Evaluation: Of the 71 original D-Types built, 18 went to factory teams. According to Bonhams this started out as one of those factory cars but with a different chassis number – XKD403 – and it was wrecked in 1956 while under privateer ownership. The rest of its early history is a bit convoluted and not entirely clear, but the actual car sitting in the Bonhams tent at Goodwood was assembled in the 1980s from assorted original and reproduction D-Type parts. It was built with historic racing in mind, and it has been an active historic racer ever since, receiving restorative work in more recent years to make it as authentic as possible.
Condition-wise the bodywork looks straight and true with a recent flashover respray. The wheels look smart in fresh grey paint, while the knock-ons look original and show their age proudly. The seat leather is stretched and worn and fitted with modern harnesses. The steering and pedal controls all aged superbly. It presents exactly like what it is, a well-used racer.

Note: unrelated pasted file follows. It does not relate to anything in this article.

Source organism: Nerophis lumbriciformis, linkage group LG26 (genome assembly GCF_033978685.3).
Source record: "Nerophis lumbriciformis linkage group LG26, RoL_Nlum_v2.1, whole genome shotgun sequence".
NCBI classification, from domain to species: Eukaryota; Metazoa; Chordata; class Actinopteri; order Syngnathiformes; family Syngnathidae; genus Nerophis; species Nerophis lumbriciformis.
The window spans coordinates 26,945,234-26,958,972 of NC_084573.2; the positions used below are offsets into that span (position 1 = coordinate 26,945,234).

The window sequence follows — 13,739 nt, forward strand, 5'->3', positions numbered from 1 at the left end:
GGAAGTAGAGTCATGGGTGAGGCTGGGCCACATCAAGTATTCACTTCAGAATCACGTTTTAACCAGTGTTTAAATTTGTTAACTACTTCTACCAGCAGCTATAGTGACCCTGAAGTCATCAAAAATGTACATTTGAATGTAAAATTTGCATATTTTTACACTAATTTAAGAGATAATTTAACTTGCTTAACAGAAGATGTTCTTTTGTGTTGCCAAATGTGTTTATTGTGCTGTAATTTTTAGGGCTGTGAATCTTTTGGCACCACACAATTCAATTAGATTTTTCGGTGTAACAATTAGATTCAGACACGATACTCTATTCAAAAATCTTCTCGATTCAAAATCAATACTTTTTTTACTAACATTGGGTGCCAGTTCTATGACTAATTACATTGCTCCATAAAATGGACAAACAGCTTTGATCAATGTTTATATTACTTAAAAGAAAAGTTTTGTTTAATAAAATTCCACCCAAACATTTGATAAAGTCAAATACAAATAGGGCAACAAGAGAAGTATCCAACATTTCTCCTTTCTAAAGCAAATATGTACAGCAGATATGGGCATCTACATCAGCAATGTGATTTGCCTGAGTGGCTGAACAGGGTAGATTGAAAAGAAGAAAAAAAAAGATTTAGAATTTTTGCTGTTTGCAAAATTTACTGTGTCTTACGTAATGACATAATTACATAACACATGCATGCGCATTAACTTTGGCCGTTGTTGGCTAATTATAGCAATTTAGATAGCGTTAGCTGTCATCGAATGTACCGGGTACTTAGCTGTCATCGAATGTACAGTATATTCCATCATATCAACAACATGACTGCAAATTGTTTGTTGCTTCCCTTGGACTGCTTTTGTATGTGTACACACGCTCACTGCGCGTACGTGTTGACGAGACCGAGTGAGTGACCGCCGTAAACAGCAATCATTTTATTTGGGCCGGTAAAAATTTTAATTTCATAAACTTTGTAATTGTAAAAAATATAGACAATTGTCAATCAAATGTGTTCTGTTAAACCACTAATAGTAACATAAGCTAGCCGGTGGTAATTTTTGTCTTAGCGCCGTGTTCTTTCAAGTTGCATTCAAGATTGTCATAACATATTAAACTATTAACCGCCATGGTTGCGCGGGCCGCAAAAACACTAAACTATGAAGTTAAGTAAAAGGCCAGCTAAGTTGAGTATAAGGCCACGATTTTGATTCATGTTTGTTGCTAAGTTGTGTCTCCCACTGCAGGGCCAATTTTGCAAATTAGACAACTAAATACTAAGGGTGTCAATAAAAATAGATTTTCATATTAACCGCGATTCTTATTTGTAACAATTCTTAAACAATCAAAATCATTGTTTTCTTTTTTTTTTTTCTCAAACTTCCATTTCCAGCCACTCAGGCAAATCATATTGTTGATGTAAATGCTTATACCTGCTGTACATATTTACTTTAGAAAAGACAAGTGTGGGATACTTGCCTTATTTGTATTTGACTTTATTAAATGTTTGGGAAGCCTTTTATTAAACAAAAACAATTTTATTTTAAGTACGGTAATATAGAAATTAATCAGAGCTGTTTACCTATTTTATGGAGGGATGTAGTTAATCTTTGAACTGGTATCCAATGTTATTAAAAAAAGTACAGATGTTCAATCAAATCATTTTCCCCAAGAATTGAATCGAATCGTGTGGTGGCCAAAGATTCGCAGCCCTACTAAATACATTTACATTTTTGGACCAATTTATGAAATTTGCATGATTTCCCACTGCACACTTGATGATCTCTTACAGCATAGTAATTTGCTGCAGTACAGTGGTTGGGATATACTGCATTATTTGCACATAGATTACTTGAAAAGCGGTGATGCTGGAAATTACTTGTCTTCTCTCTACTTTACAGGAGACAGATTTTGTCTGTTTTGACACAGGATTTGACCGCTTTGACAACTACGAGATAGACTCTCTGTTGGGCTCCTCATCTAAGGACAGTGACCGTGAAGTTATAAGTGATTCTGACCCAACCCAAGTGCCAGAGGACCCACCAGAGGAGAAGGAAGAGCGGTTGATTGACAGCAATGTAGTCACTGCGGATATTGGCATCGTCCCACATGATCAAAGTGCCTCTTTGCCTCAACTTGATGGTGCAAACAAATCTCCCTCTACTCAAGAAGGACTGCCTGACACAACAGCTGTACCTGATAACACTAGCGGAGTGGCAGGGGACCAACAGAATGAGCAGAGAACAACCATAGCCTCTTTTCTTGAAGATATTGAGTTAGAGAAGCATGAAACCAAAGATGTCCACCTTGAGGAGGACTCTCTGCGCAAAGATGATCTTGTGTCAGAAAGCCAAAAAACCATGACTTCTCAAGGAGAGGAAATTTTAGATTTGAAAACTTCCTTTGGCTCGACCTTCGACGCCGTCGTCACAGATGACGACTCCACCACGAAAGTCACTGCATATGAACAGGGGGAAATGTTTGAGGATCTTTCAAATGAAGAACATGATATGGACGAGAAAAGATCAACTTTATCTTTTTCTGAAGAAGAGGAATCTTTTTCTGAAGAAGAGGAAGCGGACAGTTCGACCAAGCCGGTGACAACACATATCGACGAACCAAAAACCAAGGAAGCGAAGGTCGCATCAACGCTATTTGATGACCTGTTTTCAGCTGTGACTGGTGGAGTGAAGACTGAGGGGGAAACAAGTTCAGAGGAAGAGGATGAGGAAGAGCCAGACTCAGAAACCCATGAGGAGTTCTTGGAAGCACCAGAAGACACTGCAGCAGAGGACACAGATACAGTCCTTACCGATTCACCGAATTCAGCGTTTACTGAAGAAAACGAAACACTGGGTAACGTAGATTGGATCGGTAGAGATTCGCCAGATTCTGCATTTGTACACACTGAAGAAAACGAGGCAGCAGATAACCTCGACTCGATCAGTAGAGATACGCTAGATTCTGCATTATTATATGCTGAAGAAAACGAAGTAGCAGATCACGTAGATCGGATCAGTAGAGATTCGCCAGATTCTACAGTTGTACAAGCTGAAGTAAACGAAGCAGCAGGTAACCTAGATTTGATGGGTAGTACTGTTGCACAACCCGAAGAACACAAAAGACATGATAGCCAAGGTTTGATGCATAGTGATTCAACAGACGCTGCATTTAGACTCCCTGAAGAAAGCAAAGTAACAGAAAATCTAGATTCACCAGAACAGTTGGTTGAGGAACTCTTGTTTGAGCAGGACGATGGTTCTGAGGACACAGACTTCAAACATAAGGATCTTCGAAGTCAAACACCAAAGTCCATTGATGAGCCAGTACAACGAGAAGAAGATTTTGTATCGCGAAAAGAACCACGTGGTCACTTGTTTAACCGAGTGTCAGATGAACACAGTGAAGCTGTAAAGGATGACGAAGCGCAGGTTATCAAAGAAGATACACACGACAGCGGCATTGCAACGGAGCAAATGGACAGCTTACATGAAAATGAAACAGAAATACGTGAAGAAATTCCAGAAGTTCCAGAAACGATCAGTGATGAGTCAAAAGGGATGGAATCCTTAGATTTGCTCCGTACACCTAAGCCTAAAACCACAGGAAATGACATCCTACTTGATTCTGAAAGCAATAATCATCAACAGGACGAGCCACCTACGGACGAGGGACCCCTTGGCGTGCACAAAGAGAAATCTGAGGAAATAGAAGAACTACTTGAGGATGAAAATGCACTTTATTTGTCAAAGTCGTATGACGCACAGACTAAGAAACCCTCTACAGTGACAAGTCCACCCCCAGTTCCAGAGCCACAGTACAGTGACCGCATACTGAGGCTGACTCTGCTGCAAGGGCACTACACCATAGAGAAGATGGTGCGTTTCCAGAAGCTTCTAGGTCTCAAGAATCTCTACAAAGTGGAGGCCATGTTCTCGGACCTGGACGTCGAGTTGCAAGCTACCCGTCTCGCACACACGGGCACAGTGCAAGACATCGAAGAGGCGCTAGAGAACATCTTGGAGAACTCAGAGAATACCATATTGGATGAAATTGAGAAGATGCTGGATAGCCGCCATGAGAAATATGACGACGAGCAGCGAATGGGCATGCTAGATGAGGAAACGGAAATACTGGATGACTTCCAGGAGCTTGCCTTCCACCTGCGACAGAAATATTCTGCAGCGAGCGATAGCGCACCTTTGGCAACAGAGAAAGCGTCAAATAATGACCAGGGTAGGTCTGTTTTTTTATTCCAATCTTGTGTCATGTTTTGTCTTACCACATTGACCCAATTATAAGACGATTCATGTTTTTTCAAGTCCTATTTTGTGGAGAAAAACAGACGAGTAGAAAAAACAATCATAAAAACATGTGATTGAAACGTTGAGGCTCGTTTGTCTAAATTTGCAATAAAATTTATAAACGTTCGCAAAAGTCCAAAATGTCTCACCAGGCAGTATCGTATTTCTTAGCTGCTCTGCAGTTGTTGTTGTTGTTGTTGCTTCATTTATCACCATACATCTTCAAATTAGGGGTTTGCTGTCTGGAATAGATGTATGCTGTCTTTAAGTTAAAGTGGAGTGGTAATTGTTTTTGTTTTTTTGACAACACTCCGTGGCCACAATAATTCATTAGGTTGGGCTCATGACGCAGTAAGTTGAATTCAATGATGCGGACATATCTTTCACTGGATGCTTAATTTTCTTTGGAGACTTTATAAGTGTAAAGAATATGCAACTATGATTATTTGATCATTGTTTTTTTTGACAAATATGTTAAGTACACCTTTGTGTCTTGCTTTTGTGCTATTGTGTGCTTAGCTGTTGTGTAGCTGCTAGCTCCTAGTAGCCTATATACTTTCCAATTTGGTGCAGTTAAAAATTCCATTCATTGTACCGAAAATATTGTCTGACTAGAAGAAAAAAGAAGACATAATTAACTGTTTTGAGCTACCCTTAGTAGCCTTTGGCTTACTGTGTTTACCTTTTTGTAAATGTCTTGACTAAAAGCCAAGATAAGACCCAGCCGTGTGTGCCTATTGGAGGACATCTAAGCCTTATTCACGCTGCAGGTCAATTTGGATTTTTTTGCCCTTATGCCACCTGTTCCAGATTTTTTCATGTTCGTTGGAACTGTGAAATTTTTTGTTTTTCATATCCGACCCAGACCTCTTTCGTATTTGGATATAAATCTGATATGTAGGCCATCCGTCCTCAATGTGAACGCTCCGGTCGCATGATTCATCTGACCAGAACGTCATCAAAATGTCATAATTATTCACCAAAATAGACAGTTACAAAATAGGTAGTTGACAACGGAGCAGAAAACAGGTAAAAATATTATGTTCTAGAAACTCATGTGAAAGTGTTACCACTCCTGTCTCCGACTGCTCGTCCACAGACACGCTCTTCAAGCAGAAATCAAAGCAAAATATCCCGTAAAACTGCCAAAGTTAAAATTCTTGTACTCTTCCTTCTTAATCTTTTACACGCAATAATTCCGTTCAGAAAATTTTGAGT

Bottom Line: It may have been the highest priced lot of the Goodwood Revival sale this year but, being something of a bitsa, this D-Type didn’t have the star power of a more significant example with cleaner, unbroken history. It sold quite a bit under its low estimate and it is the cheapest D-Type we’ve seen at auction in years. By far. In fact, this result is closer to what good D-Type replicas sell for than it is to what real ones do. A factory D-Type continuation car actually sold for more ($1.325M) at auction last October.
Unlike those cars, though, this one gets a pass from the FIA for historic competition. And all concerns about its legitimacy should at least be somewhat alleviated by its acceptance to (and participation in) events like the Mille Miglia and Goodwood Revival. The new owner will now get to mix it up with prominent Ferraris, Maseratis, Astons and other Jags at such events, and for that alone the car seems like a great value at this price.